Monday, September 28, 2015

Getting Native in Otavalo

Actually that's a gigantically huge lie because I don't even work with the natives here but it's super cool anyways.

So I'm now in Otavalo! I'm now one of the few people blessed enough to get to go to the "four corners" of the mission. I started in Quito, went to the Coast, then the Jungle, now out here in the Fields (well I suppose I've been in the field this whole time ho ho ho). Otavalo is one of the more famous parts of Ecuador. It's a small city a few hours north of Quito and as such situated in the mountains. It's mostly famous for the natives who live here, the Otavaleños (English translation unavailable), and all the handicrafts they make and sell on the world market.

Now don't get me wrong, when I say native I don't mean to say people running around with spears and loincloths. That's what you find deep in the Amazon. Here the Otavaleños are actually super civilized. The vast majority speak both their native language, Quichua, and Spanish. On rare ocassion you'll run into some older people that mostly speak Quichua but I haven't had to teach anyone like that so far. Mostly because the ward I'm working in, Rumiñahui, is a Latino ward despite the Otavaleño name.

It's actually pretty confusing. There are both wards for the latinos and wards for the natives. In the latino wards they speak Spanish but the native wards are run entirely in Quichua, despite the fact that they can speak Spanish. It also makes for some really confusing ward boundaries. For instance, we actually share sectors with the sister missionaries from one of the native wards. If they find latinos, they give them to us to teach, and if we find natives, even if they speak Spanish, we send them over to the sister missionaries. The boundaries of the ward overlaps with at least two or three native wards and there are even two separate stakes. Plus the fact that there are three zones's super confusing. But usually the natives live further out in the fields, so most of our interaction here in my sector, in basically the center of the town, is with latinos. But probably half the people walking around down here are natives. Look up on Google how they dress because I don't have pictures but it's pretty cool. The guys also keep their hair long and in ponytails. And I hear a good bit of Quichua in the streets. For me it's practically like being in Quito again, but with lots more natives.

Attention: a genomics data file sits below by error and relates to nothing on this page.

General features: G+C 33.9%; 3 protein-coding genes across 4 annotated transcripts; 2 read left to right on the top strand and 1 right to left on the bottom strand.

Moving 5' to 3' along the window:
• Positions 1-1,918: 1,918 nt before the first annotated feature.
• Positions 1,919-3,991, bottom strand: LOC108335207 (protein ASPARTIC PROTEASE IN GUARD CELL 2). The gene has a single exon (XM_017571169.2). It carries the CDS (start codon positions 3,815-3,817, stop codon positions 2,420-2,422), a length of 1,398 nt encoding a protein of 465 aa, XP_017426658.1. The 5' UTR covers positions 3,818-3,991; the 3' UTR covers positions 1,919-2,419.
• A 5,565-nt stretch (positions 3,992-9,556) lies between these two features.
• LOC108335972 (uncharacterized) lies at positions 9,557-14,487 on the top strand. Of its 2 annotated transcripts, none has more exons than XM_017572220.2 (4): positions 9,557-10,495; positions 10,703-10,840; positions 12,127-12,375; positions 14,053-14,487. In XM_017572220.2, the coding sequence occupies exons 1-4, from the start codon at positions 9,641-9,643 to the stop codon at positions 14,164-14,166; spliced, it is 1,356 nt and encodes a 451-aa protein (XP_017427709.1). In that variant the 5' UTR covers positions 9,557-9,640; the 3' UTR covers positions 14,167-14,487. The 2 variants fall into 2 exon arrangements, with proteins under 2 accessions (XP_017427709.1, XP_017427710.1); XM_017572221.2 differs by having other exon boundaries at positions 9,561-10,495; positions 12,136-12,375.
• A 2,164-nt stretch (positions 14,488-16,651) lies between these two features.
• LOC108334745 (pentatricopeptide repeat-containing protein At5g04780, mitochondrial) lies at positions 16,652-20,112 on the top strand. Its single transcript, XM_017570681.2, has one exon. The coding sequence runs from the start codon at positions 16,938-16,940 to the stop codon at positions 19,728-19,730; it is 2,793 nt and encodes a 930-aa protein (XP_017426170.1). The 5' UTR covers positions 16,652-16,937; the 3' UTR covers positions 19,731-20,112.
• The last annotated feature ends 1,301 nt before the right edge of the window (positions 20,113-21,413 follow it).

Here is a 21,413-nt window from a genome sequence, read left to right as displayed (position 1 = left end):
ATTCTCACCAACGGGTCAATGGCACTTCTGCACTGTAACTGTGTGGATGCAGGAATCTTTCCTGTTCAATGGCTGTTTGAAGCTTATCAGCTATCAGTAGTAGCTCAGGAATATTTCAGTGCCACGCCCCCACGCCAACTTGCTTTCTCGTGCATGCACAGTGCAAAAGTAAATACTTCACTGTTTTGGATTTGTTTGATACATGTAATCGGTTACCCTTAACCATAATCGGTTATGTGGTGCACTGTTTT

The Otavaleños are pretty famous for being solid members - the fact that there are two stakes alone here and one in the making is a testament to that. And it's fun for us missionaries sometimes because we can get the inside scoop on how much their handicrafts actually sell for. Because don't get me wrong they will rip off any foreigner with no remorse. The main market for their artisan work is actually like two blocks from my house and I can see gringos sticking out like sore, pale thumbs at any given time of day. Not just from the States but from Europe as well. It's pretty darn funny actually. And I can walk around with my Samoan skin and nobody suspects a thing...

So. What does all this change mean for me?

1. FINALLY I don't have to put up with the lousy Colombian bakeries I lived with for 7 months in the Jungle and the Coast. Back to the actually good bakeries.

2. It's been ridiculously cold. I remember when I started my mission I always walked around with short sleeves and everyone was like "aren't you freezing?" "Well, where I come from I'm used to the cold." But after 7 months in the heat I can really feel it now. With wind chill it probably never drops lower than 60 but that's still a 20 degree difference from my last 7 months. Now I actually have to put on a suit when going to church, too.

3. I have to get used to that hilarious mountain accent again. It's just so...bad. Not only does the "ll" become "sh" but also "rr" and just normal old "r." Honestly I think some gringos have a better accent than that.

4. There's less music in the streets.